Gold Panda - The Work Music Album Reviews

Gold Panda - The Work Music Album Reviews
After six years, Derwin Dicker returns to his primary project for a lush, sun-drenched set with a genuine emotional charge.

After his last album as Gold Panda, Derwin Dicker thought he might be done with the alias. The UK musician had made three full-lengths under that name, sampling thrift-store vinyl into wistful electronica that caught the light like a field of wheat at the golden hour. But after wrapping the third LP, 2016’s Good Luck and Do Your Best, he considered putting his signature palette out to pasture, along with some shopworn formats. “You know, 11-track albums with an arc, that’s over,” he declared.

For the next six years, Gold Panda mostly went dark as Dicker tried out new ideas. Some of his subsequent output didn’t fall too far from the tree: He and Simian Mobile Disco’s Jas Shaw teamed up as Selling for a 2018 album that, despite the absence of samples, shared Gold Panda’s genial gleam. But as DJ Jenifa, he opted instead for club-ready house bangers. He wandered even further afield as the semi-anonymous Softman, trading his trusty MPC for arcane software tools like Max and Pure Data, and ditching the secondhand wax in favor of bronze temple bells and coolly restrained minimal techno as frictionless and utilitarian as brushed stainless steel.

With The Work, Dicker returns to his principal project—and along with it, some old habits that he said he’d sworn off. Full of luminous harps, winsome vocal snippets, and the kind of gently swung rhythms that Saint Dilla set in stone, The Work is every bit as lush and sun-drenched as its predecessors. It also happens to be 11 songs long, with a neat, naturalistic, dawn-to-dusk arc. (Oops.) But whatever hopes of reinvention he might once have harbored, his return to his wheelhouse is hardly a bad thing; Dicker is, in fact, very good at being Gold Panda.

This sparkling strain of electronica, a lineage that descends through Boards of Canada and Four Tet, is an increasingly crowded lane, and in the hands of a less talented artist, it could easily turn to pastel mush. But despite the laid-back loops and unassuming air, Gold Panda’s music couldn’t easily be confused for mood-based playlist fodder. The grooves are too tangled, the tones too bruised. There’s a genuine emotional charge here, one that goes beyond the obvious nostalgia signaled by the crackle of scratchy vinyl. Clinging to his hangdog chord progressions and weeping-willow keyboards is a bittersweet air that suggests a guy not just idly jabbing at his drum pads but actively grappling with some heavy shit.

That subtle pathos reflects an important phase in Dicker’s life. After years of self-medicating his anxiety with alcohol, he is sober, in therapy, and father to two daughters. The album’s title is shorthand for “putting in the work”—the effort that goes into getting better. You wouldn’t necessarily know any of these biographical details from listening to the album, however; The Work doesn’t wear its mental-health themes on its sleeve. Instead, Dicker pours his energy into sound. Take “I’ve Felt Better (Than I Do Now)”: Despite the title, it’s the most upbeat piece on the album, whipping creamy Beach Boys harmonies into a giddy, house-adjacent anthem that sounds like DJ Koze on pep pills. A sugar rush of smeared chords and unnatural hiccups, it’s a celebration of the simple pleasure of stretching recorded sounds into improbable new shapes.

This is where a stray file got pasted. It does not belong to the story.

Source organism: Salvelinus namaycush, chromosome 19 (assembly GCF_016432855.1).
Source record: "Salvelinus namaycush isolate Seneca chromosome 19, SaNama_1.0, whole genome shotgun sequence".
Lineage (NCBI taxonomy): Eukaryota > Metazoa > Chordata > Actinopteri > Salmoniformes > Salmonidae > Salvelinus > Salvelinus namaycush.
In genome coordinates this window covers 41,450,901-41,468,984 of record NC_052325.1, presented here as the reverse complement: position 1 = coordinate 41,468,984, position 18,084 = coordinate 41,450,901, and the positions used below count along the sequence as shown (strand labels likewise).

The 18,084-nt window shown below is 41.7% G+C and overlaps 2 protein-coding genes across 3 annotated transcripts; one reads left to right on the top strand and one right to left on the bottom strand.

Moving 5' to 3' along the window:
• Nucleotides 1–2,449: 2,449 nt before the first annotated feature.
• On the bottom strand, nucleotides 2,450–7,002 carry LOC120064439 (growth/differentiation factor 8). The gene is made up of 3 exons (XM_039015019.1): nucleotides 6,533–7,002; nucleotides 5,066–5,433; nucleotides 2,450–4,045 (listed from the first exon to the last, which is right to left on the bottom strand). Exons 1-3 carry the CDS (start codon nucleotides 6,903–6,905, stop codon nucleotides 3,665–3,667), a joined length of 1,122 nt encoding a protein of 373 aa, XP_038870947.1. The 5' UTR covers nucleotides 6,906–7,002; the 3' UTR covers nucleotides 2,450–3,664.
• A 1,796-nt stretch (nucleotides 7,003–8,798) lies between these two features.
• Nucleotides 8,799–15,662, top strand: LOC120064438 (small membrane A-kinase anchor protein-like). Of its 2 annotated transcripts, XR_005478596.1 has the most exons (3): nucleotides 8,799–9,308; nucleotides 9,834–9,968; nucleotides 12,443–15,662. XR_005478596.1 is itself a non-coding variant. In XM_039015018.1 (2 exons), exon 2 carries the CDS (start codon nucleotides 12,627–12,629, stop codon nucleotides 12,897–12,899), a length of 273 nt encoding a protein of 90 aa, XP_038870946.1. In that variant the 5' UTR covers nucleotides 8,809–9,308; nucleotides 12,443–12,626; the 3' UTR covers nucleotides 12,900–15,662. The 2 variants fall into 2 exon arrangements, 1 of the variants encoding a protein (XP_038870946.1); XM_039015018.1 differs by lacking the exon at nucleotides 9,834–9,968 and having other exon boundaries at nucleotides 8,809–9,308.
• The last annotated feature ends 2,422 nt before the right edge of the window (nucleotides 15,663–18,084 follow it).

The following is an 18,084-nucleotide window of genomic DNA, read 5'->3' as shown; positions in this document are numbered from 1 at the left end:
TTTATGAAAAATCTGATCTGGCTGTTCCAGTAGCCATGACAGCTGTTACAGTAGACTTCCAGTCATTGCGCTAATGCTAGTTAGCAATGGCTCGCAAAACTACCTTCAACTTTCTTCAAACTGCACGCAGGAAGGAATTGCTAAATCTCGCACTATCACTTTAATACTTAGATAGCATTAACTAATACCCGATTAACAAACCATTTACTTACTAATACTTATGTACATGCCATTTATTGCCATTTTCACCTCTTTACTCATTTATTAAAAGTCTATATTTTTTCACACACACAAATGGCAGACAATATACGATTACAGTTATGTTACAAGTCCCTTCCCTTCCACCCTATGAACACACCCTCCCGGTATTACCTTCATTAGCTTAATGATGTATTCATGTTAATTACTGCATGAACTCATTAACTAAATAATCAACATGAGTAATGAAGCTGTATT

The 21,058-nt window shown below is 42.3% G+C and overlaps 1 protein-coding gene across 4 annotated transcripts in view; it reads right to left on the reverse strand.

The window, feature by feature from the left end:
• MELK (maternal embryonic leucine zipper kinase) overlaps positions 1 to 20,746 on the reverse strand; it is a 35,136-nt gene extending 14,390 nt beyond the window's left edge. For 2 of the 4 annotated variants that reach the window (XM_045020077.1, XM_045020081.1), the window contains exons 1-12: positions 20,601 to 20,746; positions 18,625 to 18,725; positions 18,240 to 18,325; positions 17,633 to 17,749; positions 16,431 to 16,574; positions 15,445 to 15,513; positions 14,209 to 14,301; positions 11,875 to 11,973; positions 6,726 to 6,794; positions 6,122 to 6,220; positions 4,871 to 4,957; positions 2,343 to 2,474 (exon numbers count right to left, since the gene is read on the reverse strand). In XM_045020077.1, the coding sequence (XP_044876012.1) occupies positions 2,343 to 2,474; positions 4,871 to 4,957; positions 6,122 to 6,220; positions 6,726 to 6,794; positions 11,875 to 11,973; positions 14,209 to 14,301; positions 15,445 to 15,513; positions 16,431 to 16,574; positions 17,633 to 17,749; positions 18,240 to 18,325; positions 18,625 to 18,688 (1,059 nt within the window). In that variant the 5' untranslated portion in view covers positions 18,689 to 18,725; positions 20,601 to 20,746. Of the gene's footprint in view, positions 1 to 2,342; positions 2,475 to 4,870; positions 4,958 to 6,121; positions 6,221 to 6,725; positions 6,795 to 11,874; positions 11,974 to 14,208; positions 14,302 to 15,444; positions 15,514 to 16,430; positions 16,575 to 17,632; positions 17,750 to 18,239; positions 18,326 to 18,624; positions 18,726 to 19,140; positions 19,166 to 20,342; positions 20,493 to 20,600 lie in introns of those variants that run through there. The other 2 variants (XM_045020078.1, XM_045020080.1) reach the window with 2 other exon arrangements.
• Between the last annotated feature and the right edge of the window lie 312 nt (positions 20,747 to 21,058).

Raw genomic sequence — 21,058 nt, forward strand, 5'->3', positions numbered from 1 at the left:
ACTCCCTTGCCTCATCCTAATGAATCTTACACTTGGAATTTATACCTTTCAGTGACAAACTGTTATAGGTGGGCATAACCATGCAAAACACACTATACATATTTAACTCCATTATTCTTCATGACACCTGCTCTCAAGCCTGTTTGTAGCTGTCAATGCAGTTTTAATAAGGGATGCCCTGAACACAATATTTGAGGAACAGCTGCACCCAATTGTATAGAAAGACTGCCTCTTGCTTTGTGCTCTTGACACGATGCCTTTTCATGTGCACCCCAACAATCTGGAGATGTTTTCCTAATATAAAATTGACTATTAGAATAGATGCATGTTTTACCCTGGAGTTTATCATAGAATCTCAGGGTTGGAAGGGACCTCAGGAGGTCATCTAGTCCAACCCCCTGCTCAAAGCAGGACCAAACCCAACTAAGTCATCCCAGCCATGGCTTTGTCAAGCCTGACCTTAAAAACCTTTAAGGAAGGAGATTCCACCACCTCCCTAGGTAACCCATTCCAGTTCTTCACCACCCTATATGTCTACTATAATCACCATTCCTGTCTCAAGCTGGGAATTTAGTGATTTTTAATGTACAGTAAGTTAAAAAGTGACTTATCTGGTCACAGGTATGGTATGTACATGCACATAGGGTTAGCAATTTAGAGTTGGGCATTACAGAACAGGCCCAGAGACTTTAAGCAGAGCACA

The first half of the album is particularly inspired. Following the slightly pro forma chimes of the opening “Swimmer,” The Work cracks wide open with “The Dream,” whose jabbing chords and staggered kicks are as jagged as the insides of a geode. “The Corner” pairs a splintered string section—imagine This Mortal Coil’s chamber ensemble chopped into kindling—with a yelpy, lovelorn vocal loop rescued from dollar-bin purgatory. And “Plastic Future” is a model of harmonic and textural economy, its harp melody, sandpapered drums, and ruminative synth arpeggio cycling each other like the elements of a Calder mobile. On the album’s back half, the balance between playfulness and moodiness occasionally tips too far toward the latter; the unguarded garishness of tracks like “The Corner” and “I’ve Felt Better” is missing, and I find myself wishing Dicker had allowed himself to get just a little weirder in these more muted, more indistinguishable tracks. Nevertheless, The Work holds together elegantly, moving from pick-me-up to gentle comedown, and at its peak affording a keen-eyed glimpse of a better self, a brighter world.
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About Wanni Arachchige Udara Madusanka Perera

Hey, I'm Perera! I will try to give you technology reviews(mobile,gadgets,smart watch & other technology things), Automobiles, News and entertainment for built up your knowledge.
Gold Panda - The Work Music Album Reviews Gold Panda - The Work Music Album Reviews Reviewed by Wanni Arachchige Udara Madusanka Perera on January 18, 2023 Rating: 5


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